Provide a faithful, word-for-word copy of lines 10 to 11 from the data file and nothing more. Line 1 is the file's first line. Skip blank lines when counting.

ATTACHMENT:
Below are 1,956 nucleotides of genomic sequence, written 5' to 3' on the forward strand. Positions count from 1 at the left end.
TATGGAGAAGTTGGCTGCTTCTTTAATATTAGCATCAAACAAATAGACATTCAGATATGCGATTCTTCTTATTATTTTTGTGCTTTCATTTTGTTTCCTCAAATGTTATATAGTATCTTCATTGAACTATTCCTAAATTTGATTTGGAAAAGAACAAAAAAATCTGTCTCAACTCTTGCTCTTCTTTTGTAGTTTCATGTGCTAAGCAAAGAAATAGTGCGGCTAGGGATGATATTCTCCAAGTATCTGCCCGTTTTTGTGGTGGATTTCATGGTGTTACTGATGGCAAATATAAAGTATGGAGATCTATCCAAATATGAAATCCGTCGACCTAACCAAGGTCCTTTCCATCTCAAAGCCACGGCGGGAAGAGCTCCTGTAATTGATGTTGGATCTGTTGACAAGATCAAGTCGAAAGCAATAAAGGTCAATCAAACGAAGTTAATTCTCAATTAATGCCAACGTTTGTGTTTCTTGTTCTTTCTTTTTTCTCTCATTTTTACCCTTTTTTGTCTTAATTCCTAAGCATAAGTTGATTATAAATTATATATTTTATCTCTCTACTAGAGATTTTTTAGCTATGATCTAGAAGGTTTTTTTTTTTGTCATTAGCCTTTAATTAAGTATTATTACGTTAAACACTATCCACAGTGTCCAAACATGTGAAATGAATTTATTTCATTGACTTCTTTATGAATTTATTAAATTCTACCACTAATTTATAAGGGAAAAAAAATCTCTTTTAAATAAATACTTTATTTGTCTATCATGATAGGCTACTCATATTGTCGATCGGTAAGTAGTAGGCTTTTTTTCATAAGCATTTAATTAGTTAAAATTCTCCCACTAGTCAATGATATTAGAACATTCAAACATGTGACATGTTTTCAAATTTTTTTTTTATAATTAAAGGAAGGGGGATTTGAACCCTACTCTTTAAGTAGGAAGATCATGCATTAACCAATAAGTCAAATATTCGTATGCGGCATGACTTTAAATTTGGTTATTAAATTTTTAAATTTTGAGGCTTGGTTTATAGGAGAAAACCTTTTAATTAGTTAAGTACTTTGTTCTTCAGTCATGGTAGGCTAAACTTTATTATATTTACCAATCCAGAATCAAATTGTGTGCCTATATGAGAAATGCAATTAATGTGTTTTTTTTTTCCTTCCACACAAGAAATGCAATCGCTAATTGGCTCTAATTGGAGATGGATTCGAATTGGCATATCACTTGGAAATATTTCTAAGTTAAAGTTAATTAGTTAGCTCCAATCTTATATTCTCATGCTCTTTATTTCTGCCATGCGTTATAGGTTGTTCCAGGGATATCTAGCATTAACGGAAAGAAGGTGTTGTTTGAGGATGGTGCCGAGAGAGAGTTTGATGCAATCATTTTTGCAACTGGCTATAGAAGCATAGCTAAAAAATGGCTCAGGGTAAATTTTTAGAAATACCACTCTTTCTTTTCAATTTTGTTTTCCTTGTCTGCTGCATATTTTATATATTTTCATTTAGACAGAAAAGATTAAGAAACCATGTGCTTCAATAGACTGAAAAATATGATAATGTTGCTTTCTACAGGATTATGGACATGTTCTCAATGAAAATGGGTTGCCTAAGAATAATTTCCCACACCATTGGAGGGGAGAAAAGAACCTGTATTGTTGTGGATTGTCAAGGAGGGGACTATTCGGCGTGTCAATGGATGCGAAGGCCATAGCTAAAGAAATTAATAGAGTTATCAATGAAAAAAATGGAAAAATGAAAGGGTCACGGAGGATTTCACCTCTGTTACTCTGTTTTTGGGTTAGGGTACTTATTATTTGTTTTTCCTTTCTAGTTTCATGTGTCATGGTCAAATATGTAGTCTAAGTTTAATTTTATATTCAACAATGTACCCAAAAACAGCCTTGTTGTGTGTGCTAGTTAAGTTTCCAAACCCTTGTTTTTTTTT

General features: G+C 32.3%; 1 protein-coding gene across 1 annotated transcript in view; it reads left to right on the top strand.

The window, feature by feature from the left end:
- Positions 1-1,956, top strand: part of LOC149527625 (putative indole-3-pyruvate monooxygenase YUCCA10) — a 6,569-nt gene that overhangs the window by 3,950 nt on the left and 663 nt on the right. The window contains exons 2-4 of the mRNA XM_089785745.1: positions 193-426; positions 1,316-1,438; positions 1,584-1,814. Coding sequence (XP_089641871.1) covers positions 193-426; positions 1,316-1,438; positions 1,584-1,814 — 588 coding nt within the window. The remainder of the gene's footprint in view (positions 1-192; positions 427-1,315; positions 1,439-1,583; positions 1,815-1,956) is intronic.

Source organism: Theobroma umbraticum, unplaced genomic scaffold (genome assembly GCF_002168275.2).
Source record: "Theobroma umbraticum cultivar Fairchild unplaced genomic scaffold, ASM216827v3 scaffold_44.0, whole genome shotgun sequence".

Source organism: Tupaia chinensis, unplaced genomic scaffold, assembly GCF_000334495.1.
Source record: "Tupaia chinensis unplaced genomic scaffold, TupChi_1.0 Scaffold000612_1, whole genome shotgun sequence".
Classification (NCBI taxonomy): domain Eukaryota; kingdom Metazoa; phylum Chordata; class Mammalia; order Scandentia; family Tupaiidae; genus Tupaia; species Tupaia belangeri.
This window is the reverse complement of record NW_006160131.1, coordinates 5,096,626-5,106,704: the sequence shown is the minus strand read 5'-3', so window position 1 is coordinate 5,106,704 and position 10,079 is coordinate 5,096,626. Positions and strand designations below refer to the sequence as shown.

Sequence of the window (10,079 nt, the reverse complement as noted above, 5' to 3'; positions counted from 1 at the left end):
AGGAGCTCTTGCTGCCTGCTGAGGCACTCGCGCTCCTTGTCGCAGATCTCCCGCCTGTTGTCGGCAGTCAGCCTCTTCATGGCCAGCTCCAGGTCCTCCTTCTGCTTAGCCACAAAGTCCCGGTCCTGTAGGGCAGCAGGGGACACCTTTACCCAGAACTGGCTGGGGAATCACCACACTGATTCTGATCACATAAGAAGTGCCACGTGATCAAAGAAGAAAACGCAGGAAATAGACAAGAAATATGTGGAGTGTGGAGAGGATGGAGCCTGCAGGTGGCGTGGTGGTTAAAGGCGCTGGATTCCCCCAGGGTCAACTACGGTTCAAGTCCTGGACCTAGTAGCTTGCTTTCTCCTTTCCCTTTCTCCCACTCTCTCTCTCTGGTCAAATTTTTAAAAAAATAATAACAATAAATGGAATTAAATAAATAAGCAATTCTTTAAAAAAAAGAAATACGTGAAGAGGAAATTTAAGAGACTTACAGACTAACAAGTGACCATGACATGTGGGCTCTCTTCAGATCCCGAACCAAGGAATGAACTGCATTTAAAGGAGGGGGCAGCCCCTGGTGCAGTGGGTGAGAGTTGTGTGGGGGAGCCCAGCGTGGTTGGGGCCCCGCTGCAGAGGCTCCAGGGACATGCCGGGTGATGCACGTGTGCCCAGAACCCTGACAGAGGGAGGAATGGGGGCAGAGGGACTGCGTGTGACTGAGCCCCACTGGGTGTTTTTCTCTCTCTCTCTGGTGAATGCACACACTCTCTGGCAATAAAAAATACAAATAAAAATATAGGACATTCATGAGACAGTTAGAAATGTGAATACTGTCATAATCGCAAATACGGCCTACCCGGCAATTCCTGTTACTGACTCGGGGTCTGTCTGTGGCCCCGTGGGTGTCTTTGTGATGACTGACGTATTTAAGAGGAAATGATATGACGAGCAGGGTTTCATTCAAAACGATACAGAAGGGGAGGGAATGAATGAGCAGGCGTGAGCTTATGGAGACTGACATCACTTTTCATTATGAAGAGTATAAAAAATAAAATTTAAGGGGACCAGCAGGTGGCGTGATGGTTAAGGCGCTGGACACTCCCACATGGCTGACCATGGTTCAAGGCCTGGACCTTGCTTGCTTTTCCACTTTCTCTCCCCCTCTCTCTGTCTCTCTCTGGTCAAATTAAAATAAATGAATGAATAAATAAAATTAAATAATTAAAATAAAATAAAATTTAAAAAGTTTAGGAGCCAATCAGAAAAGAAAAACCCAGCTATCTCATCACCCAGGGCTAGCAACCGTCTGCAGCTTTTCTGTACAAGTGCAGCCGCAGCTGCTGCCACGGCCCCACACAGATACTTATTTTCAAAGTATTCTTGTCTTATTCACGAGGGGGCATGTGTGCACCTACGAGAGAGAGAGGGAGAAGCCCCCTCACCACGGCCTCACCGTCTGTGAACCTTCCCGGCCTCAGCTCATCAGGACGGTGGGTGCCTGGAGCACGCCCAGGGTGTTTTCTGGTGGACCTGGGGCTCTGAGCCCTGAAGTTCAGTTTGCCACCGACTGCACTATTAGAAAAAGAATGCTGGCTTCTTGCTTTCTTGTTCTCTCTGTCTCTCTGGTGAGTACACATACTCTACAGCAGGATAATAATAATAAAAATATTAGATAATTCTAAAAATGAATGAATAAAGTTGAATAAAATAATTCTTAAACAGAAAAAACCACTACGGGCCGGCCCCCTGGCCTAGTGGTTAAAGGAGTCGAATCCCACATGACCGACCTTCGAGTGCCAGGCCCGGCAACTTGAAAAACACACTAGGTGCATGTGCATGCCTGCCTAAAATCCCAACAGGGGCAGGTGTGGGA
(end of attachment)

Classification (NCBI taxonomy): domain Eukaryota; kingdom Metazoa; phylum Chordata; class Mammalia; order Scandentia; family Tupaiidae; genus Tupaia; species Tupaia belangeri.
This window is the reverse complement of record NW_006160131.1, coordinates 5,096,626-5,106,704: the sequence shown is the minus strand read 5'-3', so window position 1 is coordinate 5,106,704 and position 10,079 is coordinate 5,096,626. Positions and strand designations below refer to the sequence as shown.